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What was the reason of T/R inop.?? What actions where made during maintenance?
Can you imagine (is it electrically, system, software possible) that deactivating T/R was coincident with wrong TL readouts? Is there any possibility of technical maintenance error during T/R inop. which lead to wrong readouts or different system behaviour?

Is there any technical future to protect the ABcft (Boeing) to have the T/R activated while inflight? How it is made??
What can happened when there is such a technical assurance and we had T/R on one engine inop.??

What was finally prior to disaster SOP of TAM in case of 1 TR inop. MEL because I lost the trace? Could it have an psychological input?
The question without the answer ever – did the crew had the same remembering callouts about one TR only at the previous landings?? (I would opt for continuous CVR and probably CIR)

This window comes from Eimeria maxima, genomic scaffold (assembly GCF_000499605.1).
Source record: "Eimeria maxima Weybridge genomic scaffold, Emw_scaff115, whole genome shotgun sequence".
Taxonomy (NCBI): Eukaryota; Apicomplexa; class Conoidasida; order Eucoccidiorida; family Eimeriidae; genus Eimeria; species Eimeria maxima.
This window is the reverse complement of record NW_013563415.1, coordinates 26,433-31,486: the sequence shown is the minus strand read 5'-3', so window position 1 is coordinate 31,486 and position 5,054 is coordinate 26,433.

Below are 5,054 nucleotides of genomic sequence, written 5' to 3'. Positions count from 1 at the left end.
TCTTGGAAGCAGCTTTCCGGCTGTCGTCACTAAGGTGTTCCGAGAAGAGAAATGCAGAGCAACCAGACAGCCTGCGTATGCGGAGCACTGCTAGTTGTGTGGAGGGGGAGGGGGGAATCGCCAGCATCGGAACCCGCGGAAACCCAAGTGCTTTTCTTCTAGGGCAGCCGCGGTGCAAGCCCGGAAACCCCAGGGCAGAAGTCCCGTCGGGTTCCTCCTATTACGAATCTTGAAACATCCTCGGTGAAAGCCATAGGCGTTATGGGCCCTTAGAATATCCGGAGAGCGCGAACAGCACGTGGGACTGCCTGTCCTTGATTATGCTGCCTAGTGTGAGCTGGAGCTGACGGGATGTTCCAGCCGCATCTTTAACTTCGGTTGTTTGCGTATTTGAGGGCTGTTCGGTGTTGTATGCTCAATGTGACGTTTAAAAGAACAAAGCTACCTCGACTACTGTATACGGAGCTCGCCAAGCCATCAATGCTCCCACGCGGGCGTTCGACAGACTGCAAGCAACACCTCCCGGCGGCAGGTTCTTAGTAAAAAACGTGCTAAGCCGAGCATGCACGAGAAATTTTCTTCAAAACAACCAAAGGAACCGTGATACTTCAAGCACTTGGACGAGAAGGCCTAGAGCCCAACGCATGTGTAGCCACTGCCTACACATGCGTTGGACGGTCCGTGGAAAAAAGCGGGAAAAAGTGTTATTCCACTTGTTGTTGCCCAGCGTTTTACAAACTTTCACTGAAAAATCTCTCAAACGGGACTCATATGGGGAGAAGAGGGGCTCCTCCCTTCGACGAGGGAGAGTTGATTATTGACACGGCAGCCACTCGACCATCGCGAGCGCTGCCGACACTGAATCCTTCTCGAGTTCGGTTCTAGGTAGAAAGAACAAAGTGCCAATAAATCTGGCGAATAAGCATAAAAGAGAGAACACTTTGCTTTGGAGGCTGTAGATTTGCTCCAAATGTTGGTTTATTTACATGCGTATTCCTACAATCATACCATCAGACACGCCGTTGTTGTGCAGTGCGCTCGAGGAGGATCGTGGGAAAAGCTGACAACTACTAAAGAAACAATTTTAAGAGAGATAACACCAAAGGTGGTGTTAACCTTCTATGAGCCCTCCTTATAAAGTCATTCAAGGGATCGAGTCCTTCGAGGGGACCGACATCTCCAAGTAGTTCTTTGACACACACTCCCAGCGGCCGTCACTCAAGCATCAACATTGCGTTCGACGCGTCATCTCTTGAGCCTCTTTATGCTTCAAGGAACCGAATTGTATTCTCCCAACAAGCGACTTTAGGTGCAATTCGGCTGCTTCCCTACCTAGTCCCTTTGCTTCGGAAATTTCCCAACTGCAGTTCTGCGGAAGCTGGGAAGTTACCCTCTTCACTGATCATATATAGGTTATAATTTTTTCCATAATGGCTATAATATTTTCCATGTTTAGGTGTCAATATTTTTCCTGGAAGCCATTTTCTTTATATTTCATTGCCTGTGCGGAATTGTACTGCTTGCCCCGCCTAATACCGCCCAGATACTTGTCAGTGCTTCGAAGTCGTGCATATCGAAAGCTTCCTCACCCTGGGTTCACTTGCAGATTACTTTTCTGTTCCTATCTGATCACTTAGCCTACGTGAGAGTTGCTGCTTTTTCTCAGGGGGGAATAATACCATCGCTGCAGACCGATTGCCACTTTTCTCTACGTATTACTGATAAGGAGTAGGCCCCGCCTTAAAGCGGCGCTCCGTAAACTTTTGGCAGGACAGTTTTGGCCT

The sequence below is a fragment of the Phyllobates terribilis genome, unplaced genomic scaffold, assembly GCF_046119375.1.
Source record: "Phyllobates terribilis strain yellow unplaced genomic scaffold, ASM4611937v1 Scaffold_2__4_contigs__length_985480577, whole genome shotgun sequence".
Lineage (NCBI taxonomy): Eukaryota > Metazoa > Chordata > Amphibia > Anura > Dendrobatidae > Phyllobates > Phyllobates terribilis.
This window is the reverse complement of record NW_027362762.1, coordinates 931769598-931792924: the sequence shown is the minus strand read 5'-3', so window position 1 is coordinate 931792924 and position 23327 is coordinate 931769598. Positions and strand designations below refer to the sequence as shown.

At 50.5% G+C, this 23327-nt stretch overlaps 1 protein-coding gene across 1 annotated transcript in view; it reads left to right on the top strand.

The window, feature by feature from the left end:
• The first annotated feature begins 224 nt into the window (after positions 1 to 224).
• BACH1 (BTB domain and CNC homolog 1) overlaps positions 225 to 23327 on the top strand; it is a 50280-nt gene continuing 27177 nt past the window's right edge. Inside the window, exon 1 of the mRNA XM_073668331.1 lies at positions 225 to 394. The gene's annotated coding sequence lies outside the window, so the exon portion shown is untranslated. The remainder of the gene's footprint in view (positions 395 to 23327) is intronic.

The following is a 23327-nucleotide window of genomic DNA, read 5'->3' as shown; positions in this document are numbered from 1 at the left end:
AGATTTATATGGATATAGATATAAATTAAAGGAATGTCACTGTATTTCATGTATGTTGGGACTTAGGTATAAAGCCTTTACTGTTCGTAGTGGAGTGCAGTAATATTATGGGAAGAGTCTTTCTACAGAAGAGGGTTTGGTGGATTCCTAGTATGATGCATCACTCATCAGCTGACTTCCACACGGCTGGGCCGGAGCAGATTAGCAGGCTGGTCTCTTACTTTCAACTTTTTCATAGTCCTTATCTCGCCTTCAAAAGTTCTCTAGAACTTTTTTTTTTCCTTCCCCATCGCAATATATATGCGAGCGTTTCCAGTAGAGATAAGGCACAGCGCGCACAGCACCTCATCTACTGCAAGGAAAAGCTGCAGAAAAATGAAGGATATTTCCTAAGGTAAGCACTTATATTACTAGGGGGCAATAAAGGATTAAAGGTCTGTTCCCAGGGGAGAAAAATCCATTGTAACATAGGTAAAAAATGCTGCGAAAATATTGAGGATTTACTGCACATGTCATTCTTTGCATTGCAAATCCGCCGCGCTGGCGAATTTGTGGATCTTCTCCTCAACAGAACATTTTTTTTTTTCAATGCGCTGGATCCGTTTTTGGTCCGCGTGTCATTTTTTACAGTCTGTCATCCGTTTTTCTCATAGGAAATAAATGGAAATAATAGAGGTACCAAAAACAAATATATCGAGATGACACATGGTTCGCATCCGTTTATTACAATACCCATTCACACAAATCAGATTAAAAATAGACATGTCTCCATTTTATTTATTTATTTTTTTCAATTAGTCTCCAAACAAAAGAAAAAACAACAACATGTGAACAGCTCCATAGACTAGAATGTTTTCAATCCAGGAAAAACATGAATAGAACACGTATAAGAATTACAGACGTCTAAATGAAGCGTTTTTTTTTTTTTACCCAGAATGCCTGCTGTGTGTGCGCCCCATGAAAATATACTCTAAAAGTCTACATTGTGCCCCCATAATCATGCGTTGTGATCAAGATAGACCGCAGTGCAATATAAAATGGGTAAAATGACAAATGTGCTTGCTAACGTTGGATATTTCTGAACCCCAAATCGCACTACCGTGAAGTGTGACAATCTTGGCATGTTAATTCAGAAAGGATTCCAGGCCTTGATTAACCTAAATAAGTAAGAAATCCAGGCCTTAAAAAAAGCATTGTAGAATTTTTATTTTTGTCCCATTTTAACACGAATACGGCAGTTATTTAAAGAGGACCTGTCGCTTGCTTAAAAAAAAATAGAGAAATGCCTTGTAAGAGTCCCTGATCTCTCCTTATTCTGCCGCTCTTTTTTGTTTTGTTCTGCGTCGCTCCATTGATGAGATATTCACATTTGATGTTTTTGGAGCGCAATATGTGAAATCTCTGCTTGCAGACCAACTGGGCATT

How about different psychological scenario to presented here already. In previous landings they (more ore less together) forgot about the rule not to put the MEL restricted eng. to reverse.. (especially F/O position CPT who had made the previous landings as PF) and after being instructed by his college they both keep attention to the problem of 1TR inop. problem with too much attention?

I am curious of the two accidents with similar ending similar findings.. and no 100% prove.
How about TransAvia accident?

Do you remember Murphy’s and Fire-fighters rule of a thumb that reason is most likely be closes to the place where the most significant damages has happened.. So combined T/R inop. and wrong setting of TL leading to disaster.. is in my opinion a little too much for calling it HF errors.

Try also an Reverse Engineering in this case..

Just my 2 cents..
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Old 14th Aug 2007, 18:45
  #1655 (permalink)  
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what should Airbus do?